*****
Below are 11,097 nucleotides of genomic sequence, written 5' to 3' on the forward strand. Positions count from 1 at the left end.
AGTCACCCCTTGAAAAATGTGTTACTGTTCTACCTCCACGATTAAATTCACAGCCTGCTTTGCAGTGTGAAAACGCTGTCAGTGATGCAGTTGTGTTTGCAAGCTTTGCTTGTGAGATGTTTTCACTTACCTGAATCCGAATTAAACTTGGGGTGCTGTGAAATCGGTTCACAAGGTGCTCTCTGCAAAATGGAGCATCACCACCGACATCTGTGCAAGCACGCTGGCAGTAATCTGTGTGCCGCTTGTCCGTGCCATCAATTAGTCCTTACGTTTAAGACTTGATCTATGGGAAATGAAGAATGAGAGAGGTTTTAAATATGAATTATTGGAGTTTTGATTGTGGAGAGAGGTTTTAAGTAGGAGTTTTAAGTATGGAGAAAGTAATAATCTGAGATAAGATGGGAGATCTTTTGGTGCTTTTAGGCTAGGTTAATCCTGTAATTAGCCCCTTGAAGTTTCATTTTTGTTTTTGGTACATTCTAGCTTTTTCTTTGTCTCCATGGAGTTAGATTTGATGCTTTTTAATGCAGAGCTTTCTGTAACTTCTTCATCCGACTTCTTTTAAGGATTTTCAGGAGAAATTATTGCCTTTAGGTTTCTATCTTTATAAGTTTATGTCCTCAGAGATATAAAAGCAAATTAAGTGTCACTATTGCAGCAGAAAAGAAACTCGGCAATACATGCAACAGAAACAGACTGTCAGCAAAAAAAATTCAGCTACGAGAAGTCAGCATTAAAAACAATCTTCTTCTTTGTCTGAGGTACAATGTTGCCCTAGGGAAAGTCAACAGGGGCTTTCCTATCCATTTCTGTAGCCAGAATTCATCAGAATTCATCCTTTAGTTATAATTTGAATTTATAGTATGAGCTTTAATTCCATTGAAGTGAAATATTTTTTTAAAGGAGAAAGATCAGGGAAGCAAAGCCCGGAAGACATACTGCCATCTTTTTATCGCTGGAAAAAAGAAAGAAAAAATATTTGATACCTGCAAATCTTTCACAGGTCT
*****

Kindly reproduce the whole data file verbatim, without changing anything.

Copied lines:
Below are 11,097 nucleotides of genomic sequence, written 5' to 3' on the forward strand. Positions count from 1 at the left end.
AGTCACCCCTTGAAAAATGTGTTACTGTTCTACCTCCACGATTAAATTCACAGCCTGCTTTGCAGTGTGAAAACGCTGTCAGTGATGCAGTTGTGTTTGCAAGCTTTGCTTGTGAGATGTTTTCACTTACCTGAATCCGAATTAAACTTGGGGTGCTGTGAAATCGGTTCACAAGGTGCTCTCTGCAAAATGGAGCATCACCACCGACATCTGTGCAAGCACGCTGGCAGTAATCTGTGTGCCGCTTGTCCGTGCCATCAATTAGTCCTTACGTTTAAGACTTGATCTATGGGAAATGAAGAATGAGAGAGGTTTTAAATATGAATTATTGGAGTTTTGATTGTGGAGAGAGGTTTTAAGTAGGAGTTTTAAGTATGGAGAAAGTAATAATCTGAGATAAGATGGGAGATCTTTTGGTGCTTTTAGGCTAGGTTAATCCTGTAATTAGCCCCTTGAAGTTTCATTTTTGTTTTTGGTACATTCTAGCTTTTTCTTTGTCTCCATGGAGTTAGATTTGATGCTTTTTAATGCAGAGCTTTCTGTAACTTCTTCATCCGACTTCTTTTAAGGATTTTCAGGAGAAATTATTGCCTTTAGGTTTCTATCTTTATAAGTTTATGTCCTCAGAGATATAAAAGCAAATTAAGTGTCACTATTGCAGCAGAAAAGAAACTCGGCAATACATGCAACAGAAACAGACTGTCAGCAAAAAAAATTCAGCTACGAGAAGTCAGCATTAAAAACAATCTTCTTCTTTGTCTGAGGTACAATGTTGCCCTAGGGAAAGTCAACAGGGGCTTTCCTATCCATTTCTGTAGCCAGAATTCATCAGAATTCATCCTTTAGTTATAATTTGAATTTATAGTATGAGCTTTAATTCCATTGAAGTGAAATATTTTTTTAAAGGAGAAAGATCAGGGAAGCAAAGCCCGGAAGACATACTGCCATCTTTTTATCGCTGGAAAAAAGAAAGAAAAAATATTTGATACCTGCAAATCTTTCACAGGTCT